This blog discusses old toys from the early 1920's to the end of the 1950's. All kinds of topics are discussed.
The time span was the greatest period for "hands-on" toys, where a young child could actually go outside and play for hours at a time.
You can see the elegance but simple design of these toys. It was a time when huge machines, and people made and finished toys by hand.
The era has long passed, but many of the toys are still around, and that is what I would like to share.
Monday, October 11, 2016 Overcast and Rainy 17 Celsius / 62 Fahrenheit
Excellent Photography from Mr. Dirk Soülis
I've written about Mr. Dirk Soülis several times in the 5 years that I've been blogging. I discovered his find website and auctioned toys by having done a search one day. His photography is always superb, and he presents lots of photos of his toys going to auction.
Pratt and Letchworth was located in Buffalo, New York. As it turned out, the company was founded by 2 brothers Samuel Fetcher and Pascal Paoli Pratt, and William Pryor Letchworth as the Buffalo Malleable Iron Works. The company originally produced saddlery hardware and was the largest in the USA. In 1889, Mr. George S. Crosby, a toy designer was hired.The toys were marketed by the name of Buffalo Toy with the company then being known as Buffalo Indestructible Malleable Iron and Steel Toys).* * reference atca-clug.org/article02.php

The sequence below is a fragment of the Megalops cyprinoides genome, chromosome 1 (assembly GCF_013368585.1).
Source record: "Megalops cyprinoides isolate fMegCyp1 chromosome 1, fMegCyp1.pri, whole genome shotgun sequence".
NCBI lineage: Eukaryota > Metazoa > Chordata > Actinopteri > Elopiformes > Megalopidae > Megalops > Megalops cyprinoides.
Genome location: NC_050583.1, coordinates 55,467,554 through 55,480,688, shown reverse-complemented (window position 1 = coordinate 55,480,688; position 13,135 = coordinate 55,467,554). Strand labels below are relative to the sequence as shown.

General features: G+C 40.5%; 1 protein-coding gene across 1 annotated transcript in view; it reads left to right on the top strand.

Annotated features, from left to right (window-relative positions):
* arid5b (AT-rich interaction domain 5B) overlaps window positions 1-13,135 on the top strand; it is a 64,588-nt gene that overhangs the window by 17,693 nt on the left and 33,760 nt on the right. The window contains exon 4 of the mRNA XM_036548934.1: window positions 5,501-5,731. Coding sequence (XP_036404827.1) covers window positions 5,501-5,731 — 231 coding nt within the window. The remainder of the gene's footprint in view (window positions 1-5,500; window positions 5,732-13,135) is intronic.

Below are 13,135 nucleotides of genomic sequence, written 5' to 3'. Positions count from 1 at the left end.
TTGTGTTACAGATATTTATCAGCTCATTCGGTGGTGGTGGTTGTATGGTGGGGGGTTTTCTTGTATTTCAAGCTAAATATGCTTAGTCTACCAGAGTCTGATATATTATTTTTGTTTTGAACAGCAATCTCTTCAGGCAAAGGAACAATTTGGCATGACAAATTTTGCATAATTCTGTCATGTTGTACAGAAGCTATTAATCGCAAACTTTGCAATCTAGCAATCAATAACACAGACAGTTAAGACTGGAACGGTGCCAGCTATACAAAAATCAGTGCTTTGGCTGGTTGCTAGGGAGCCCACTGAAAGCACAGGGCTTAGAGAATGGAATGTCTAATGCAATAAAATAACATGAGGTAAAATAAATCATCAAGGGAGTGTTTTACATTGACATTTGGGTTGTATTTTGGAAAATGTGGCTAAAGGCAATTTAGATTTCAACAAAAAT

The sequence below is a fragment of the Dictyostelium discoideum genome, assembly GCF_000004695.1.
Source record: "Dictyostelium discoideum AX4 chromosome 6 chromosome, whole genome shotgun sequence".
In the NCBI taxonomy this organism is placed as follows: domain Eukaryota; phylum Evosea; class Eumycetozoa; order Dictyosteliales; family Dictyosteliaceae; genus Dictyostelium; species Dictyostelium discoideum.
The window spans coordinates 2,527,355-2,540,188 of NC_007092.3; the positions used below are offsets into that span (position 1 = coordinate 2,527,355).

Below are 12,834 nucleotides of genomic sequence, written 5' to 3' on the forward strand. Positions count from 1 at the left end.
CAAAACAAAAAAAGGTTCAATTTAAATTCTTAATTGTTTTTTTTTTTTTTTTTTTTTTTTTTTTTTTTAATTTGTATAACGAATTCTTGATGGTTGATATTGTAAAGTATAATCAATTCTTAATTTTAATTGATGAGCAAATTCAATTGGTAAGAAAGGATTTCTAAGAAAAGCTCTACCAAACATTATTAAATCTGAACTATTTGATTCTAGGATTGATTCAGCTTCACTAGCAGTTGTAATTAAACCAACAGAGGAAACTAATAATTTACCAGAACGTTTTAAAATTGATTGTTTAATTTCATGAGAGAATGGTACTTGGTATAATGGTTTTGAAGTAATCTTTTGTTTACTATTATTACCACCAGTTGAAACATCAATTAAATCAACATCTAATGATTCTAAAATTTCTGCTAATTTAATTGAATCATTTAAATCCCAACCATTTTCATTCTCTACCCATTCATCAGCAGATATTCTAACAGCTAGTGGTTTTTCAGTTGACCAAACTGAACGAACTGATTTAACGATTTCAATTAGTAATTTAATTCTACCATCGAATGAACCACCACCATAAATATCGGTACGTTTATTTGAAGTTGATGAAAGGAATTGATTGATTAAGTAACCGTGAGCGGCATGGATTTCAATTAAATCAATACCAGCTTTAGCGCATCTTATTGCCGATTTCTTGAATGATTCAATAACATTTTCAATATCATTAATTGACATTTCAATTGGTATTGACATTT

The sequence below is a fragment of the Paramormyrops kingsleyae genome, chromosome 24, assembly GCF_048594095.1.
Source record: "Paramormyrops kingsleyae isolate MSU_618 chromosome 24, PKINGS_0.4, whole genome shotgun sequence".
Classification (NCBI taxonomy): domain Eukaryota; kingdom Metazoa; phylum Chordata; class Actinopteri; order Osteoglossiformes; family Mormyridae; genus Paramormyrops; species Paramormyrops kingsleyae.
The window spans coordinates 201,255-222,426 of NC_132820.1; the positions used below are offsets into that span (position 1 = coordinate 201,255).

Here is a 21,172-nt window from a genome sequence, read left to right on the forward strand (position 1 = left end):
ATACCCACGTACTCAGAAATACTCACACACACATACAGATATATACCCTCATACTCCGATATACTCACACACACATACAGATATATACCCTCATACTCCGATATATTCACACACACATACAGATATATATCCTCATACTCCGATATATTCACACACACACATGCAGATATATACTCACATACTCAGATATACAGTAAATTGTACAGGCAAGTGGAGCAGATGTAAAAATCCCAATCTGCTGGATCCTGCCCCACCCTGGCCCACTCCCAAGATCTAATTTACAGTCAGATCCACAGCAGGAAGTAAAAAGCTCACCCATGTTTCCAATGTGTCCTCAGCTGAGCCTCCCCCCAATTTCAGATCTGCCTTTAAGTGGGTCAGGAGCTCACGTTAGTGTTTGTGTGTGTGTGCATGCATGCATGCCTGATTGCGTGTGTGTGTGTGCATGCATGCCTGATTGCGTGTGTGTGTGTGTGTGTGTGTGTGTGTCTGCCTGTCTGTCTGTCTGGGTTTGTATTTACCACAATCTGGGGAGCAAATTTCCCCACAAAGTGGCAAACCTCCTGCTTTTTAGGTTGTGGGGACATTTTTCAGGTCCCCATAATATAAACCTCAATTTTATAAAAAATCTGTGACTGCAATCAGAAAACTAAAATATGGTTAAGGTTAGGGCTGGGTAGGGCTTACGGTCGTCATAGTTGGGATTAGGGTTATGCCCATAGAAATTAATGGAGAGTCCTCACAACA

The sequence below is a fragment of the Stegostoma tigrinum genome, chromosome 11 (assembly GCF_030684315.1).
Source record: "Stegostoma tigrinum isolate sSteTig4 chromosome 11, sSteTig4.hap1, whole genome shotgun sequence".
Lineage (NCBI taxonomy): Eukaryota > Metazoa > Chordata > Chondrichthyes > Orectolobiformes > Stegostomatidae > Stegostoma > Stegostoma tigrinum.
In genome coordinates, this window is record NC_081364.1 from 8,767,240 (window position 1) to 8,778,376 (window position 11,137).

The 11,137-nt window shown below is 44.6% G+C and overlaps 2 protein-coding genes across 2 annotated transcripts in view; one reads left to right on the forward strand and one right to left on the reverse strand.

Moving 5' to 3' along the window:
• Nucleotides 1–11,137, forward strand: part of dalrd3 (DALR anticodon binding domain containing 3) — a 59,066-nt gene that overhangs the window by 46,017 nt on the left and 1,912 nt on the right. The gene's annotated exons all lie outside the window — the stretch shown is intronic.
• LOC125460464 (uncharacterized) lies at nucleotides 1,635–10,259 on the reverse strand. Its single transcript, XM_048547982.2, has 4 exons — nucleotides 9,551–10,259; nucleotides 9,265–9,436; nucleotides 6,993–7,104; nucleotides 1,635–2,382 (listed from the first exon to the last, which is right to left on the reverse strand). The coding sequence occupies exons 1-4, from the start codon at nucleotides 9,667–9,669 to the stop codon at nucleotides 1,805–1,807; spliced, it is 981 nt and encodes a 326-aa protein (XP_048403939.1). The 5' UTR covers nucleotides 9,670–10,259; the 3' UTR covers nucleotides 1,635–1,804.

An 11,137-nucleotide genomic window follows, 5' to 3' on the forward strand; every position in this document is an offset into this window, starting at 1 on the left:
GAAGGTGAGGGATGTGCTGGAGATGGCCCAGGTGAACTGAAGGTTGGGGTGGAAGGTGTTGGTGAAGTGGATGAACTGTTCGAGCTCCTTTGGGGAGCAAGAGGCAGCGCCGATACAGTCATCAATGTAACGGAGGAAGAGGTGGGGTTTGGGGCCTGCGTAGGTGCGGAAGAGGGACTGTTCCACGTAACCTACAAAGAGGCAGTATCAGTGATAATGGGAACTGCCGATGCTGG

Since the company was established in the mid-1890's and existed later on, it manufactured toys that were popular at the time. These included horse-drawn fire wagons, and a whole group of different carriages, also that were horse-drawn.
A SCARCE PRATT & LETCHWORTH BAROUCHE IRON TOY CARRIAGE
A high quality cast iron horse drawn toy circa 1890, unsigned, all original paint etc,
measures 6.5 x 17 x 5.25 inches. Very good, complete, original condition.
Monday, October 10, 2016 Overcast and raining 17 Celsius / 62 Fahrenheit
Ives, Blakeslee, & Williams Catalogue
I started out with 2 posts of toys, and when I was looking through the catalogue, I came across baseball equipment. I had never added a post about sports, so for today, this is the final post of the series.